A few months ago I bumped into this piece, published by Aeon, and I was stricken by the idea that shoes can be considered as a technology. And by the (different) effect that wearing a pair of sneakers or a pair of elegant shoes can have too.
But let’s go in order.
The first aspect underlined by the author, Randy Laist, is that how the world is different when you wear a pair of shoes or you are barefoot, as he writes:
“This leather planet, the world created by shoes, is different from the barefoot world: detached, abstracted, insulated. It is a world less concerned with the topography of the ground and less attentive to its objects and textures. It is ‘duller’ and less ‘sensitive’. At the same time, this artificialised condition releases me from the grip of my physical circumstances and lets me ‘transcend’ the physical world toward my own desires.”
The fact that shoes can make us detached but “transcendent” to the surrounding world at the same time immediately reminds me about a similar – and discussed – feature we have found in the Internet. It has given us the chance to be somehow everywhere, but many think that they are not “really there” and we also charge it with the guilt of making us less empathetic.
The second point that I find interesting is the importance of “shoes” (but we can say “technology” as well) in defining our identity and our choices:
“The most fundamental thing about my shoes is not the way they look or what they do, but how they affect my mobility, my freedom and, therefore, my being. They act, even if at a subconscious level, as the literal foundation for my understanding of myself, specifically as that understanding informs my sense of where I can go – what kinds of projects are within my sphere of possible futures.”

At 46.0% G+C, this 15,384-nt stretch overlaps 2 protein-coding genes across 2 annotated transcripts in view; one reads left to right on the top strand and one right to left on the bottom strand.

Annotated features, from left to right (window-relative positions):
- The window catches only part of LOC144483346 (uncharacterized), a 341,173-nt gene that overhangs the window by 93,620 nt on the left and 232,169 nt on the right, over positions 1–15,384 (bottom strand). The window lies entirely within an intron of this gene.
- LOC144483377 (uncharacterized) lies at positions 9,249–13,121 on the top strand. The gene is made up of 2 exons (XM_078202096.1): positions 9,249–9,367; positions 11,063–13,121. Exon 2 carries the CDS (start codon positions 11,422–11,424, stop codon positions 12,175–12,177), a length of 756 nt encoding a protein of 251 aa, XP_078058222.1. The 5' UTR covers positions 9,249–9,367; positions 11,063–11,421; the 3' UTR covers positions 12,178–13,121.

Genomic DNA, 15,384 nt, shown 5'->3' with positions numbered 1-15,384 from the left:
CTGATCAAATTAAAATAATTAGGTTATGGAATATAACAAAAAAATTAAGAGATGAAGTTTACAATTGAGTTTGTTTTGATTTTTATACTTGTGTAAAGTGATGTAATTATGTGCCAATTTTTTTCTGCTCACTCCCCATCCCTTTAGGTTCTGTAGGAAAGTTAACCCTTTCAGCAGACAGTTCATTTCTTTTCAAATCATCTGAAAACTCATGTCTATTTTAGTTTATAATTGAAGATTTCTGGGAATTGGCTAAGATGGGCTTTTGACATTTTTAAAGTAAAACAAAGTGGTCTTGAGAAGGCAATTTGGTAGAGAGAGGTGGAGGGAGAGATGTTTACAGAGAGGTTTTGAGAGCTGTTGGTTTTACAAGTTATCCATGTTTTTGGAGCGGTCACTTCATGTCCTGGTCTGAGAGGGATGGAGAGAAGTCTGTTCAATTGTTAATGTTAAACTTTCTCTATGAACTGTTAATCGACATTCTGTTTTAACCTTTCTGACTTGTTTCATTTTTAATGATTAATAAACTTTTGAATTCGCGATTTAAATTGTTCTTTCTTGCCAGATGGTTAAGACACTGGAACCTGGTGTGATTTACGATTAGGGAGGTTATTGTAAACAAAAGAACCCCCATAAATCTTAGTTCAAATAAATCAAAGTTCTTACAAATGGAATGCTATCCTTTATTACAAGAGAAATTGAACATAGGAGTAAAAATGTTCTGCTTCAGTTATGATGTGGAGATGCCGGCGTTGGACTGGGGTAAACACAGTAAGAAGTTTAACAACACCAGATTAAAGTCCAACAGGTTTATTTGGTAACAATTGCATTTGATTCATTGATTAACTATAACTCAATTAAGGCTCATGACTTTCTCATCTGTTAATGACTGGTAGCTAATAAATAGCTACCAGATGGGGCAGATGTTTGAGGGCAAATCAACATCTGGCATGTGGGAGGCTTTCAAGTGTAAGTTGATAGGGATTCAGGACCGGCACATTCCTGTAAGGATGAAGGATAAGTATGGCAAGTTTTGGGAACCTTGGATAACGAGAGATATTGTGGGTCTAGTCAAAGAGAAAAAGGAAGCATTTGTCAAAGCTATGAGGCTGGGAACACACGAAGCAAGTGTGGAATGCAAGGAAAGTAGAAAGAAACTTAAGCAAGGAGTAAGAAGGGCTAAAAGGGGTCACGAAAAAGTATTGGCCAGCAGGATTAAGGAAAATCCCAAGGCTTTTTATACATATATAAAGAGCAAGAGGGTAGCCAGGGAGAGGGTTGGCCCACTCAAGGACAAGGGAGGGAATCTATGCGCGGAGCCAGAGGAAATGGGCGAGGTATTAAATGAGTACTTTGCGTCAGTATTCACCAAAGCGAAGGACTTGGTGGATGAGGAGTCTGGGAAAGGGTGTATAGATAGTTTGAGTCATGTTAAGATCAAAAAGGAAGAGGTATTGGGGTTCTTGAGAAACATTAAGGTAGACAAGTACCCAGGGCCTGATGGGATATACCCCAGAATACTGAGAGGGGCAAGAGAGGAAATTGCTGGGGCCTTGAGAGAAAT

Sounds familiar, doesn’t it?
The comparison between shoes and technologies goes on spontaneously:
“The shoe, one of the oldest forms of human technology, is the prototype for all other technologies, a catch-all term for instruments and procedures that allow us to break ‘the surly bonds of earth’ and proceed into unnatural or unwelcoming environments. Vehicles such as cars, boats and rocket ships are like shoes writ large. Spacesuits, hazmat suits and vaccines are like whole-body shoes. The media of language and art can also be thought of as technologies in this sense; like shoes, they also separate us from direct experience to provide us with a new, ‘heightened’ reality. My short-lived reverie of a barefoot existence confronts me with the uncanny fact that shoes are not simply a technology that I can adopt or reject as the mood strikes me, but an artificial object my body has evolved to use.”
In this sense, this last affirmation makes me think about how we are evolving to use digital technologies and, of course, about how much we need to be aware of this evolution.
As Laist writes, we are so used to shoes – and to computers, smartphones, apps, and softwares to do a number of tasks – that probably there has always been a
“cyborg status of human reality. Estranged from the earth, we look to our shoes [and devices] to act as a connection rather than a barrier between our physical ground and our human world.”
He mentions some stories, such as Cinderella, The Wizard of Oz and The Red Shoes, a Christian Andersen’s fable, where characters are “whisked along toward their futures by the magical power of their footwear, while being disdainful, neglectful and forgetful of the shoes themselves”.
More or less as we do nowadays with technology.
By the way, some of these stories have happy ends, others no.
The lesson for us is that we should keep on using shoes and technologies, but as we have learned to wear sneakers, heels or boots according to where we intend to go, we should learn about technologies we use daily to make sure we choose and use them according to our real needs.